FDA Approves COVID-19 Vaccine For Young Children


Chinel Okoye, Staff Writer

   The FDA recently approved the Pfizer COVID-19 vaccine for children ages 5-11, leaving many parents pleased that their children won’t be at high risk of exposure in school, while others feel that the vaccine will do more harm than good for children of that age.  Whether to vaccinate young children has been a controversial topic since vaccines became available, because parents aren’t 100% sure whether the vaccine for children of that age is necessary, as the CDC has stated that young children are at lower risk of contracting the virus. 

   Though many parents worry about the vaccine and what’s in it, the FDA has taken many precautions to make sure that the vaccine is completely safe yet still effective for children.

   “It worried me, but I had family members that had gotten sick with the Coronavirus and it worried me because of how sick they got.” Mrs. Maritza Aguilar, Spanish teacher and parent of a child who would be eligible to receive the vaccine said. “I’m still not sure if I want her to get it because I don’t 100% know what’s in it, but I’m willing to put myself at risk, just not my daughter.”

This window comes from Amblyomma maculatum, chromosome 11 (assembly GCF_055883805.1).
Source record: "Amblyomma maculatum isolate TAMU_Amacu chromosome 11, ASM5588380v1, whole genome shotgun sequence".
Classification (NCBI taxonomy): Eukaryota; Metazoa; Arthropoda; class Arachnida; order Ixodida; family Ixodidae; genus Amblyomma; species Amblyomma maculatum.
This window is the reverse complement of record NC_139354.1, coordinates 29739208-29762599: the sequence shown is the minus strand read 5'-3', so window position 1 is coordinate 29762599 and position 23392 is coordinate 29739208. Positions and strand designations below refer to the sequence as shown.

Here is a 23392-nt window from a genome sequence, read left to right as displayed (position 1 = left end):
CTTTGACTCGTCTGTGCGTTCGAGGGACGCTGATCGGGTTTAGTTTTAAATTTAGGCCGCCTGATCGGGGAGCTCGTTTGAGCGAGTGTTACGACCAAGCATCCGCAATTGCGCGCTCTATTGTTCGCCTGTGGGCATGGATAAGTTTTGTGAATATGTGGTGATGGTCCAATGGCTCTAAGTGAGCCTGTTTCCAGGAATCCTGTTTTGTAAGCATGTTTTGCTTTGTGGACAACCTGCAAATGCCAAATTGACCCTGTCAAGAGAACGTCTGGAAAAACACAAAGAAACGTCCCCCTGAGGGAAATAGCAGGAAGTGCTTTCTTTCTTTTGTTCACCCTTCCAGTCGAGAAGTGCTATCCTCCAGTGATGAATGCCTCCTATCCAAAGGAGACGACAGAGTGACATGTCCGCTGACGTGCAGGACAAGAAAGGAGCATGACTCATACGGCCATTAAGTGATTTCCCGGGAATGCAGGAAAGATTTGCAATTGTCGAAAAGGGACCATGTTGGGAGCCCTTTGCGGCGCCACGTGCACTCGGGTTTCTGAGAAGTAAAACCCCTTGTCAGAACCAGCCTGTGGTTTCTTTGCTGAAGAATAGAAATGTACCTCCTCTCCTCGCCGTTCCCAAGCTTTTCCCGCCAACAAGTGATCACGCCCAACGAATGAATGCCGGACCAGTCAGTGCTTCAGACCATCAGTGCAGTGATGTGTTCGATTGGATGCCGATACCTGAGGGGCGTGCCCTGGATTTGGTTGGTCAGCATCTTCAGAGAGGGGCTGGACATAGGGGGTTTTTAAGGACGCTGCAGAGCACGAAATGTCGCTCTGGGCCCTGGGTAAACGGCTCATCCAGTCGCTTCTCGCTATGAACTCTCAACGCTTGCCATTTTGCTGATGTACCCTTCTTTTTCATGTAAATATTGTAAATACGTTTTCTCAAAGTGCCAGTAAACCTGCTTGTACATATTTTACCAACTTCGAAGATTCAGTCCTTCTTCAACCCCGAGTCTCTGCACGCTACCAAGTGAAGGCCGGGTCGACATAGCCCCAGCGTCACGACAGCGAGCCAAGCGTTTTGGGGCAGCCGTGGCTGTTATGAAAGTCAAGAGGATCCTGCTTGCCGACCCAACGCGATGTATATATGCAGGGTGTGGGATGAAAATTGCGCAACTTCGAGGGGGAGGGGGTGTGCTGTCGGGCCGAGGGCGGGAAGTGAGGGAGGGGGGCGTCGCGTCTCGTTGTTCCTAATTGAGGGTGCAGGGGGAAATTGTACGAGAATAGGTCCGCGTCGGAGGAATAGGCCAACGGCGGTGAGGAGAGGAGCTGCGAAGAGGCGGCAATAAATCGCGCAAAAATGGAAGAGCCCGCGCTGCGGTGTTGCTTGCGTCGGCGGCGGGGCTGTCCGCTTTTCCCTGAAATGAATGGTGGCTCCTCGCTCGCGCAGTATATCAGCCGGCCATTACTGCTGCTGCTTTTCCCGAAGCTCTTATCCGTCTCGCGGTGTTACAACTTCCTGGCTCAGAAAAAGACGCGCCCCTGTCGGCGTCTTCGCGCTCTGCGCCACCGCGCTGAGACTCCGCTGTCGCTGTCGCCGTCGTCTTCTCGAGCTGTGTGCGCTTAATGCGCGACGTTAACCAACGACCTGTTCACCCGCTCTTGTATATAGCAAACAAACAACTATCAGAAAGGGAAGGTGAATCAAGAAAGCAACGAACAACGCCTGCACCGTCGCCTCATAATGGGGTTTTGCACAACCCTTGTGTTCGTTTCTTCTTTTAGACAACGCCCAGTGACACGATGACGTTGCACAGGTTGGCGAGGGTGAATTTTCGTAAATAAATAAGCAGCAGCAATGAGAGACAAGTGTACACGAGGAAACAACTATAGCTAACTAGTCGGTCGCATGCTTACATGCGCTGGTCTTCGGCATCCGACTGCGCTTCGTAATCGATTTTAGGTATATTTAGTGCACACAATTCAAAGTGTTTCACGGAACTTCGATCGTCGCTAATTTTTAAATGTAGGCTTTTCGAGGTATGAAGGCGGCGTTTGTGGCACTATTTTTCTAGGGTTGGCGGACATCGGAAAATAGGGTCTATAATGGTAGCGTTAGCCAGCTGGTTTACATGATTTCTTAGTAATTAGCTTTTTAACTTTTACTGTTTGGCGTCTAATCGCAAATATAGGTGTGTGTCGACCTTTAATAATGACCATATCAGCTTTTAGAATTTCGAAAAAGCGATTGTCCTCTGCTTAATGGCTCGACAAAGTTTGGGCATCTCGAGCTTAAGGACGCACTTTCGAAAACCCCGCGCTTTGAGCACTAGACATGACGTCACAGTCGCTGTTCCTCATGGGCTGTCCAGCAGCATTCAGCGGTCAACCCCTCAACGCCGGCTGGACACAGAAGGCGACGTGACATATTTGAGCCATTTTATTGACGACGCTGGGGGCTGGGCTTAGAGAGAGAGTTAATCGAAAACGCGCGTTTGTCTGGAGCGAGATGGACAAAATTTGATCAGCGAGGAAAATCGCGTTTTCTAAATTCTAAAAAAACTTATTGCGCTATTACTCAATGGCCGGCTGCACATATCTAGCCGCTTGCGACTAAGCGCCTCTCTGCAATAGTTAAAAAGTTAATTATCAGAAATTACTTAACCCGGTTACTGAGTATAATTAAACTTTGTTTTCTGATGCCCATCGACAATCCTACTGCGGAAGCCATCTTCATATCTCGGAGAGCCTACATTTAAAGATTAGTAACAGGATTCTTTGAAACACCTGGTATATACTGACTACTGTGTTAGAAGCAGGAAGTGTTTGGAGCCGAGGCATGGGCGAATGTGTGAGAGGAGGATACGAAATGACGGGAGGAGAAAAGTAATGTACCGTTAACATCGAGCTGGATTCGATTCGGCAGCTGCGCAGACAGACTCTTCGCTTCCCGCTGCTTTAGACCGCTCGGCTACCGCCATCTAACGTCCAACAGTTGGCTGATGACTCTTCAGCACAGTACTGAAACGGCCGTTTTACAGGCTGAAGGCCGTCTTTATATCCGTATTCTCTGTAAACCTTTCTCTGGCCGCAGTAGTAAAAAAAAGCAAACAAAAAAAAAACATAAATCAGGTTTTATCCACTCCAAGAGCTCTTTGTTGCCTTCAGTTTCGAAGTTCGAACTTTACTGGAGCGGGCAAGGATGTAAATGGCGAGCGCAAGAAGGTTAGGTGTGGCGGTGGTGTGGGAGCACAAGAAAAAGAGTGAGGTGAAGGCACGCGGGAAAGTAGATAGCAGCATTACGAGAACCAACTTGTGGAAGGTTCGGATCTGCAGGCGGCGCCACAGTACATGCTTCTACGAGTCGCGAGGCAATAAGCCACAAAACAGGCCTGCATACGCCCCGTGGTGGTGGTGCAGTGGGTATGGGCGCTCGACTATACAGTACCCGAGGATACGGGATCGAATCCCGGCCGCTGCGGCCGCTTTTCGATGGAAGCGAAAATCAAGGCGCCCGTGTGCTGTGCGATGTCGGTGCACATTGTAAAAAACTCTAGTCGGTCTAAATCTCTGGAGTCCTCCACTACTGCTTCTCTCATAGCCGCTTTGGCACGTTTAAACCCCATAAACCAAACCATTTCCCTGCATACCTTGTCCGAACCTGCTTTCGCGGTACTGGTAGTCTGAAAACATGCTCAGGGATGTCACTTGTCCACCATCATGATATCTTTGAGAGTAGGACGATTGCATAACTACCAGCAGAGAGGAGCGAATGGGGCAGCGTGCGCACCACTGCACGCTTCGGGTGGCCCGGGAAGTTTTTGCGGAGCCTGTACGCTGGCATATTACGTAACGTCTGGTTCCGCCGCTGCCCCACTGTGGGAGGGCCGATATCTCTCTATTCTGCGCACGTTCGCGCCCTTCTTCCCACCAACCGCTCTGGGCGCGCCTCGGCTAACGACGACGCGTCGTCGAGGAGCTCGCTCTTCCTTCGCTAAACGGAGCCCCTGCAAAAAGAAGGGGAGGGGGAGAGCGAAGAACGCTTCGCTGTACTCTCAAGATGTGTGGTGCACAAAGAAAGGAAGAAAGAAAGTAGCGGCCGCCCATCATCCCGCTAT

Different vaccine manufacturers reported that necessary clinical trials involving children as participants are currently in progress. According to the Food and Drug Administration (FDA), “Some [vaccine manufacturers] have stated that they are still enrolling, and some are still administering doses or following participants. This process is expected to include a follow-up period of at least about two months, to allow for proper safety monitoring following the administration of vaccine doses for at least half of the clinical trial vaccine recipients.” 

  These trials were the first steps taken to safely administer the vaccine to young children. 

   Once the clinical trials are over, the next step will be to analyze the data from the trials. The vaccine will come in a smaller dose for children ages 5-11, than that for adults. The dosage is 10 micrograms of mRNA, versus the average 30 micrograms given to people ages 12 and above. According to NBC News, “Like in adults, the full vaccination series consists of two doses given three weeks apart. The children’s doses will come in vials with an orange cap and an orange label. The doses for adults and teens come in vials with a purple cap and a purple label.” 

   According to USA today, the Pfzier vaccine is scheduled to release more data and information regarding the vaccine later this year. Before it officially becomes available to young children it needs to be submitted to the FDA and CDC for approval according to USA today.